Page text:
Lurking about 13.1-billion light-years away is the coolest galaxy that you'll hear about this year (seriously, it's awesome). What makes this wanderer so interesting? First, it has been dubbed with the exceedingly catchy name z8_GND_5296. Okay...so maybe the name is terribly bland and uninteresting, but don't let that fool you, because this galaxy is unique. At least, it is unique to us--it is the most distant galaxy ever discovered!
An international team of astronomers first observed this galaxy with the help of the Hubble Space Telescope. This find was recently confirmed by the Keck Observatory based in Hawaii. So, just how distant is z8_GND_5296? Well, it formed a mere 700-million years after the big bang, meaning that the galaxy is 30 billion light-years away. How did we determine this?
Astronomers measure a galaxy's distance by analyzing its redshift. As a general rule, the redder the galaxy appears, the farther away it is. GND takes the trophy of "farthest" galaxy from the previous champion (who had a redshift of 7.21) with a redshift of 7.51. If we account for velocity and time, z8_GND_5296 is about 30-billion light-years from Earth in real time.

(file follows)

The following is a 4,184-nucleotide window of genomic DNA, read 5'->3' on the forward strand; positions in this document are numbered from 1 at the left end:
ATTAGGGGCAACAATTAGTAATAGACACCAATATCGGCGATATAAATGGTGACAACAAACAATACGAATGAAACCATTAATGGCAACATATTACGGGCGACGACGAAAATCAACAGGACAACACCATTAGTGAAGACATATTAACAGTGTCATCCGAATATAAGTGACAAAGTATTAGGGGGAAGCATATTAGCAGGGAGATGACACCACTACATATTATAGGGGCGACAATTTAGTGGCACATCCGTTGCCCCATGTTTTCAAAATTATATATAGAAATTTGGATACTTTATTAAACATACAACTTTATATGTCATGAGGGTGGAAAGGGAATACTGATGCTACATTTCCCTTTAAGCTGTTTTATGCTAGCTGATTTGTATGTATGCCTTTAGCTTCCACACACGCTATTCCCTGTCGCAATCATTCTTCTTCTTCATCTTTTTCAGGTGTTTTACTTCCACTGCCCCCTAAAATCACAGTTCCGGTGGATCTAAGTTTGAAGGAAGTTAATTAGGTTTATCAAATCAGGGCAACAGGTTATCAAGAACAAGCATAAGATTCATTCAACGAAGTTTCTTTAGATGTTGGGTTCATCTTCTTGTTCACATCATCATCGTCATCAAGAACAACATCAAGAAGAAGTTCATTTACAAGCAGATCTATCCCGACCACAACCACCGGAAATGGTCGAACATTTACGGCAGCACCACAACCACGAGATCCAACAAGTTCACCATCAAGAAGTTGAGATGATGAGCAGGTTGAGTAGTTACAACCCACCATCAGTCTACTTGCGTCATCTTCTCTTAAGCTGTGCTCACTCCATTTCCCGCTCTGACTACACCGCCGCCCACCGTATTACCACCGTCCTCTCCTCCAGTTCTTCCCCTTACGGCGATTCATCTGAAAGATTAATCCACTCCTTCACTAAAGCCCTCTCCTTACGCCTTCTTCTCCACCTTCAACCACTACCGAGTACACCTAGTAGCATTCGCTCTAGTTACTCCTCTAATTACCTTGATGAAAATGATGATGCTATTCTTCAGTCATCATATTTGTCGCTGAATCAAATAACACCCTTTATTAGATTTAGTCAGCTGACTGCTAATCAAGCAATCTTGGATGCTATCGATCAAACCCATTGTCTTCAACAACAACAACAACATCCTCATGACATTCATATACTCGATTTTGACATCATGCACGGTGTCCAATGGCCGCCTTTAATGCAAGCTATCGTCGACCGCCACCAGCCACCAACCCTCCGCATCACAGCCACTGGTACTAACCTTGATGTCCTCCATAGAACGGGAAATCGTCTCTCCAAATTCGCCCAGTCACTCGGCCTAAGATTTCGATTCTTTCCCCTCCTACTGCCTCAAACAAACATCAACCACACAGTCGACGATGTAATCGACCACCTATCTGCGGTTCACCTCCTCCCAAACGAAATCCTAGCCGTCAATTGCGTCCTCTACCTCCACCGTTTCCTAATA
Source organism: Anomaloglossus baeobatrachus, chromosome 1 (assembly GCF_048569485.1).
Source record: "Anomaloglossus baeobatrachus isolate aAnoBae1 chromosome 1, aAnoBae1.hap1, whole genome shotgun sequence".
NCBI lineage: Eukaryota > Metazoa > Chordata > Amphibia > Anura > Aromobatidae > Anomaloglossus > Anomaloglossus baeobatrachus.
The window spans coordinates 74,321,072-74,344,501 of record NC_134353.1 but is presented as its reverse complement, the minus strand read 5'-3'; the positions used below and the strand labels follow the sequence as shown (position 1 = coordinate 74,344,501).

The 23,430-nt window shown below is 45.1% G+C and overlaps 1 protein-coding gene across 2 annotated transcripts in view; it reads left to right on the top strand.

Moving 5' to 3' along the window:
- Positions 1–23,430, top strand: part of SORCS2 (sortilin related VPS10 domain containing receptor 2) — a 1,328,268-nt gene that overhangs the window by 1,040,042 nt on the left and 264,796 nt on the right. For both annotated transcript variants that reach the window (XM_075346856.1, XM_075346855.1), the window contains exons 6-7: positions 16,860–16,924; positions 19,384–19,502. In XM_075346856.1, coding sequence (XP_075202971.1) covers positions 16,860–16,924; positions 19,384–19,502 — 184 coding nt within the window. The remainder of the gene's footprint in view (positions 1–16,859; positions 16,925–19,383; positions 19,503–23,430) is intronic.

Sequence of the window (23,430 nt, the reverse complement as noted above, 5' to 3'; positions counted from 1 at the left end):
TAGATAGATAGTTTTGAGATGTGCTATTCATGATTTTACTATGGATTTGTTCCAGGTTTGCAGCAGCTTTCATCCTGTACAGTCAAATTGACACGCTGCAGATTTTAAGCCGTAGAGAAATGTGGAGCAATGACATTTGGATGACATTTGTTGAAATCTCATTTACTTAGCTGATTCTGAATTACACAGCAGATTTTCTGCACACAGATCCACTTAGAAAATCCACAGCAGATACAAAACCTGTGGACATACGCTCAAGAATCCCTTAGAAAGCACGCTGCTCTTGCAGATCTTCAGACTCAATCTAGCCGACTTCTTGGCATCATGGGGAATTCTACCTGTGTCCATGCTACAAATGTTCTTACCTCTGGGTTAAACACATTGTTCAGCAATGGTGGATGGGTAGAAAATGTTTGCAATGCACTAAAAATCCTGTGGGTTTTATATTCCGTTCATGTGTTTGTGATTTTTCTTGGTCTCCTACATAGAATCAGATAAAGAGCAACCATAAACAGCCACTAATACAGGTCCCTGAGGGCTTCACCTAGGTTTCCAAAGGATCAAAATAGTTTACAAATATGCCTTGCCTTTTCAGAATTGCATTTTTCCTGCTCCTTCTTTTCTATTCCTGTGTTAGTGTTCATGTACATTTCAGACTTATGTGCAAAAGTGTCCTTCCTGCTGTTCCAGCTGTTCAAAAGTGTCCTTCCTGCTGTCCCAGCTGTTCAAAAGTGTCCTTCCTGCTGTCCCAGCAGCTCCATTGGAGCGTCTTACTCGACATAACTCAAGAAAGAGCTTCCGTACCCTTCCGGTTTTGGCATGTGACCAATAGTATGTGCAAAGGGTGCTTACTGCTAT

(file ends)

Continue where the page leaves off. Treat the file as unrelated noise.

So, in other words, this galaxy is really, REALLY far away.
It's also very small. Weighing in at 1-2% the mass of the Milky Way, so z8_GND_5296 is obviously a baby galaxy. However, it is also very rich in heavy elements. What's more, z8_GND_5296 is a hyperactive star-forming galaxy, creating new stars several hundred times faster than the Milky Way does.
The discovery of z8_GND_5296 and like galaxies is helping astronomers learn more about the early universe. These galaxies tend to be much more evolved than we originally thought they would be, but they are also churning out stars at an incredible rate. Their ability to make new stars so quickly can help us understand why these galaxies look so mature only a short time after the universe burst into existence.
In the coming years, with the launch of the new James Webb Telescope, scientists expect to find a lot more of these outer galaxies as we gain the ability to probe this region of spacetime.